SP: And how do you do that? What kind of non-market housing are you talking about?

DH: I was raised in Britain after World War II and there was a massive social housing construction. There were complaints about its qualities and so on, but in many cities, 50 percent or 60 percent of the housing stock was actually run by the municipality — public housing. And then Margaret Thatcher decided to privatize it all. The affluent got well-served and the poor people, in the end, are made homeless.

SP: You have popularized the term "spatial justice." What does that mean?

DH: Listen, people's life chances are very, very much dependent upon the zip code where you happen to be born. It's as simple as that. 

If life chances are structured that way so that if you live in a certain zip code, you end up being wealthy, and if you end up in another zip code, you end up being poor, then you kind of say, "Well, there's something wrong with this."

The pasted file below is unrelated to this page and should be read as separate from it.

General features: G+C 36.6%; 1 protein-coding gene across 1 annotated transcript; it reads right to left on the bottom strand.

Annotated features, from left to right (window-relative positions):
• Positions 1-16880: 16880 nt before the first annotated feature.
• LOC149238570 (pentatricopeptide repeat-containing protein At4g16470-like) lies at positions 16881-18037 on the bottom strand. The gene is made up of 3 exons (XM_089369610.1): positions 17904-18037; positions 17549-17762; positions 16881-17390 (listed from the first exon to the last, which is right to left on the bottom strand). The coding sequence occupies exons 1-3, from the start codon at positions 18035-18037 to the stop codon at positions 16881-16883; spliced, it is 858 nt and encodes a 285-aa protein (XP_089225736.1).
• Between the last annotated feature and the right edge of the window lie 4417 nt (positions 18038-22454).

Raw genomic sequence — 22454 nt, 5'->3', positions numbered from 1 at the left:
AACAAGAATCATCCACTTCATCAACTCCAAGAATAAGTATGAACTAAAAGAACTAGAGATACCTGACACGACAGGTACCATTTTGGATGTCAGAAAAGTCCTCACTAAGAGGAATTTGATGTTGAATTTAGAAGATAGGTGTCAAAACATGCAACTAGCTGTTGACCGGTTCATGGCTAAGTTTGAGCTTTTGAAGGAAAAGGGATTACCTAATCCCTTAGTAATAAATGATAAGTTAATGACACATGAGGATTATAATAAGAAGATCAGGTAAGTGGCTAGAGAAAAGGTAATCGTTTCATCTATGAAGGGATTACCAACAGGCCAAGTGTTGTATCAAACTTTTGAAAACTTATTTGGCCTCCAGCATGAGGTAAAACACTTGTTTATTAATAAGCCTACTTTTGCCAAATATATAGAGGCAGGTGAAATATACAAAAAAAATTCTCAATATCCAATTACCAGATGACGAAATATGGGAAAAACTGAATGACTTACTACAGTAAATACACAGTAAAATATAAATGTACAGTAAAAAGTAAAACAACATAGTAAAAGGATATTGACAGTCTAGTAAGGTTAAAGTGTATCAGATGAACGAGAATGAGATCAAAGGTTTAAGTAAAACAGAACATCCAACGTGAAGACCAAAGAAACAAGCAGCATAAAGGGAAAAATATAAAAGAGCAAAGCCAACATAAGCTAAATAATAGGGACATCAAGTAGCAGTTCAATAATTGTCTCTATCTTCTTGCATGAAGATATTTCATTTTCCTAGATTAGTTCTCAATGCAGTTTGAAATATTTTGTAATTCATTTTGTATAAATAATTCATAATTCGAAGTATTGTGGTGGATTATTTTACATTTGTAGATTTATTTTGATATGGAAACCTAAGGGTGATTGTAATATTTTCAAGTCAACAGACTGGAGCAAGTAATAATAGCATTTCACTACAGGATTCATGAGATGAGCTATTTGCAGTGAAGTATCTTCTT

We've got to change the qualities of all those zip codes so that we get greater equality, but also greater levels of choice so that people can freely choose where and how they live in the city and choose what kind of people they want to be and be with. The question of what kind of city we want to build can't be separated from the question of what kind of people we want to be.

SP: What I find so striking about what you're saying is that you're not talking about the big public housing projects that became infamous in the U.S. — Cabrini Green in Chicago, you know — these huge high rises that became riddled with crime and all kinds of problems. You're talking about different kinds of public housing here.